“I think Biden won the election,” Foss said in an interview over Zoom.
Beyond this, Foss voiced concern with Trump’s unwillingness thus far to formally concede.
“Even though there’s a lot of policies that Trump supports that I think are great… his character has always been such that I worry about him,” Foss said. “He’s got all of the tendencies of a demagogue, and he knows how to lead people to do things he wants them to do, and he knows how to use the media to his advantage in this regard.”
When asked if he believed people voted illegally, Foss said he didn’t believe fraud existed on a large enough scale to change the outcome of the election.
“I wouldn’t pretend that there wasn’t any kind of fraud going on, and I think the fact that there’s so many mail-in ballots is a reason to question some of the votes and something we have to be careful about in the future,” Foss said. “But I don’t think that there was evidence of fraud to the extent that it would change the outcome of the election.”
Foss is in the minority among Trump voters. Just 29% of Republicans believe Biden “rightfully” won the election, while 52% believe Trump did, according to a Reuters/IPSOS poll.
Among those who believe Trump rightfully won is Dina DeCesare of Westmoreland County, who voted for the president.
“I voted for Donald Trump because, number one, he is not a politician,” DeCesare said in a phone interview. “Number two, basically, what he said he was going to do, he did, so he stands by his word. And the other thing that I really like about him is that he is not taking a pay.”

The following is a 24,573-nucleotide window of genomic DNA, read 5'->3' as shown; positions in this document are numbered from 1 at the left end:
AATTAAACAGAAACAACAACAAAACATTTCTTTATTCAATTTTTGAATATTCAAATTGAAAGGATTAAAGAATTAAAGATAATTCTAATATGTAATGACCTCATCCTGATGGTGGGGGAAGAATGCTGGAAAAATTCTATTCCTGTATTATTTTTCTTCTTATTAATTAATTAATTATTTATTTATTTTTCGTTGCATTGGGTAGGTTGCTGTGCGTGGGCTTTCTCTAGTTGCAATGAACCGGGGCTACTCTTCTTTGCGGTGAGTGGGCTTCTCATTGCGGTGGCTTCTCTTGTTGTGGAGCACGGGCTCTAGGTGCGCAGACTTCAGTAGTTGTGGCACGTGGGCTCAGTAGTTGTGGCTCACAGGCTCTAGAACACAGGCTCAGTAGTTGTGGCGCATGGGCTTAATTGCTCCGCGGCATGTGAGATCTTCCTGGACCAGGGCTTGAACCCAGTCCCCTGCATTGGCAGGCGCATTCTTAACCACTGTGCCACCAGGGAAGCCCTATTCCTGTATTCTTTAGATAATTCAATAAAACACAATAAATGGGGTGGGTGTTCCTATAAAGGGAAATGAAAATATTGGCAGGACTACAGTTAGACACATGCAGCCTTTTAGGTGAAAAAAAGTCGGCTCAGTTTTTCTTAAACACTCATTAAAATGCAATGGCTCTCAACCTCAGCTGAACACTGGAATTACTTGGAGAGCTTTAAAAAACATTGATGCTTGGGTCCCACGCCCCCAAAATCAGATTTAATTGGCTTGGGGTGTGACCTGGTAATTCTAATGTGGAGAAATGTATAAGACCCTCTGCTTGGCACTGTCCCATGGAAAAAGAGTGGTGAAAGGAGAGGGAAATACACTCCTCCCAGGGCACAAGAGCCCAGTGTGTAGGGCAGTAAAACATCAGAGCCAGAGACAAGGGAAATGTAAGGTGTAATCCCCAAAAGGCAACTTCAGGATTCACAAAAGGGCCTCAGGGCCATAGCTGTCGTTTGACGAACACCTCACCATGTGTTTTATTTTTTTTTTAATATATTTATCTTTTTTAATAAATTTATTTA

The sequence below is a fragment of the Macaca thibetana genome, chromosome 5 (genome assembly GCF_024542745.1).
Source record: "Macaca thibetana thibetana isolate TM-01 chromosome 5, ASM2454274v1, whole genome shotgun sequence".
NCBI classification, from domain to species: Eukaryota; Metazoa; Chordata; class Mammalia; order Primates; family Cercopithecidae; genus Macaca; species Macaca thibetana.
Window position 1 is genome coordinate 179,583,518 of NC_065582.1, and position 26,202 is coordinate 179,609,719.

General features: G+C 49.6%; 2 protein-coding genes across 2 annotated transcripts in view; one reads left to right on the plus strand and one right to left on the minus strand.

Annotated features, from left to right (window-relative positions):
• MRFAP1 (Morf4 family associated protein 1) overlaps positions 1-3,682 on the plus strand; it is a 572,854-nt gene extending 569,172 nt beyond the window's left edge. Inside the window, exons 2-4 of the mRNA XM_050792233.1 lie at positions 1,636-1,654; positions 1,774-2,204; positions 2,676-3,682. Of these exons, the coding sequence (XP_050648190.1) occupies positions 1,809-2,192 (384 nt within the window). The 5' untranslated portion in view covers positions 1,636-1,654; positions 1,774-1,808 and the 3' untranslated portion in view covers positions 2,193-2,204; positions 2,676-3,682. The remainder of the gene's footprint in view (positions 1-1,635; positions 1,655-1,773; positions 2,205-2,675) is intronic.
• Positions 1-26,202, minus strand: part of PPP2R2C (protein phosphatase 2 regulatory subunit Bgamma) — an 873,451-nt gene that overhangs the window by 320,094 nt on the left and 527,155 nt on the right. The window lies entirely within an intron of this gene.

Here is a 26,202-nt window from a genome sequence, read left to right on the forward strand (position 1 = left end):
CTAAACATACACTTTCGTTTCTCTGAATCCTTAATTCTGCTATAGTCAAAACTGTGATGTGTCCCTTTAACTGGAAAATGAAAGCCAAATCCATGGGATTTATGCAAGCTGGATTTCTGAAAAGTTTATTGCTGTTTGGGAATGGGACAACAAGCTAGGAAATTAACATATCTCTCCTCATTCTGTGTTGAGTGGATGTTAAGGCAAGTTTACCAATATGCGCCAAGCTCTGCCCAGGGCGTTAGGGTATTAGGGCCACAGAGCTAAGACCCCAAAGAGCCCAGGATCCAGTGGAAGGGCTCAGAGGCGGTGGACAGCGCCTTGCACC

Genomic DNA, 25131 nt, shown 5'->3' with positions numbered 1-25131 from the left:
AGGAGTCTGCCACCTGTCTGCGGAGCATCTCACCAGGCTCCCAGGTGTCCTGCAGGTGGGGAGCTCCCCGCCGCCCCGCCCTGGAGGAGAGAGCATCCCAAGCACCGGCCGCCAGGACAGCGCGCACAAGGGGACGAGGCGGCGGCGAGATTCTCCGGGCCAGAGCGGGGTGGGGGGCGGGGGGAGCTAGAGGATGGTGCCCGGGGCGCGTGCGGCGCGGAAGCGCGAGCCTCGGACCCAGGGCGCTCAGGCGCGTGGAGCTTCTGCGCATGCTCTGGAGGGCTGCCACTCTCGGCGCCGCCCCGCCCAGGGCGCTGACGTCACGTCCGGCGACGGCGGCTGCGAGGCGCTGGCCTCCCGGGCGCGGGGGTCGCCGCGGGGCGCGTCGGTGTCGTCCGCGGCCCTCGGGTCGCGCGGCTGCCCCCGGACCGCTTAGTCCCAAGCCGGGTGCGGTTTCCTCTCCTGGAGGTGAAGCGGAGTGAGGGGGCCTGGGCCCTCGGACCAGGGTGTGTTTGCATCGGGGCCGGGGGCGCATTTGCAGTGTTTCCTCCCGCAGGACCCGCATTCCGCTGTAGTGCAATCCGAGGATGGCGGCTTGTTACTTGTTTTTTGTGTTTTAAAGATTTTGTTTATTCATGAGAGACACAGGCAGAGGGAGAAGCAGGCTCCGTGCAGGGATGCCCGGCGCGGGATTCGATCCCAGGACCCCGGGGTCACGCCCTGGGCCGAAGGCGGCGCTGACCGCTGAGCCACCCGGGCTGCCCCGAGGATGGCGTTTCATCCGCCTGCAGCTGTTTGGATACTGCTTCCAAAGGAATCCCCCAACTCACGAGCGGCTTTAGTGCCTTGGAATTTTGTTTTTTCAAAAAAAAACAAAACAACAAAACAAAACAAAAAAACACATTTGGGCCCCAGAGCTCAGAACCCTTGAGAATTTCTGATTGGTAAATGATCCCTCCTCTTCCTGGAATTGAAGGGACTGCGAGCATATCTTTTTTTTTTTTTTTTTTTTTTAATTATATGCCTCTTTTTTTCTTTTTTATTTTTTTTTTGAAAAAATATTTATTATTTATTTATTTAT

DeCesare said that the election was stolen from Trump and he should remain in office, adding that those who attempted to steal the election need to be brought to justice.
“This whole election has been stolen,” DeCesare said. “With all of the information that is coming out now, with all the evidence, I just don’t understand how Biden pulled that off. And I was at many of the [Trump] rallies, and the rallies that I have been to, thousands upon thousands of people were there. All over the United States this goes for. And then you have Biden, who, his rallies, there were just a couple hundred people, and he basically was in the basement the entire summer.”
DeCesare said the Trump campaign is providing “mounds of evidence” when asked what Trump and his supporters need to do to keep the president in office.
“I think [the election results] should just be overturned, that’s what I think,” DeCesare said. “I mean, obviously [Trump’s] numbers were higher, always, than Biden’s.”
DeCesare said she believed people were unfairly taking away votes from thousands of people who wanted Trump to win.
“It’s not right, Trump should still be in there,” DeCesare said. “Listen, if Biden won fair and square, great, then we need to move on with Biden as our president, but that didn’t happen.”
Despite DeCesare and Damico’s claims of voter fraud and a stolen election, there is no evidence of systemic voter fraud in the 2020 election in any state nationwide. Any irregularities in the election process were minor, and none were significant enough in any state to overturn enough votes to flip the state from Biden to Trump.
In Pennsylvania specifically, courts have concluded in each case brought by the Trump campaign that there is not sufficient evidence of voter fraud or corruption. As of Nov. 24, when the state certified its results, Biden led Trump by over 80,000 votes, meaning at least that many votes would need to be thrown out for Trump to overturn the results in Pennsylvania and give Trump the state’s 20 electoral votes. This still would not give him the margin he needs to overtake Biden’s lead in the electoral college, which sits at 306 votes for Biden and 232 for Trump.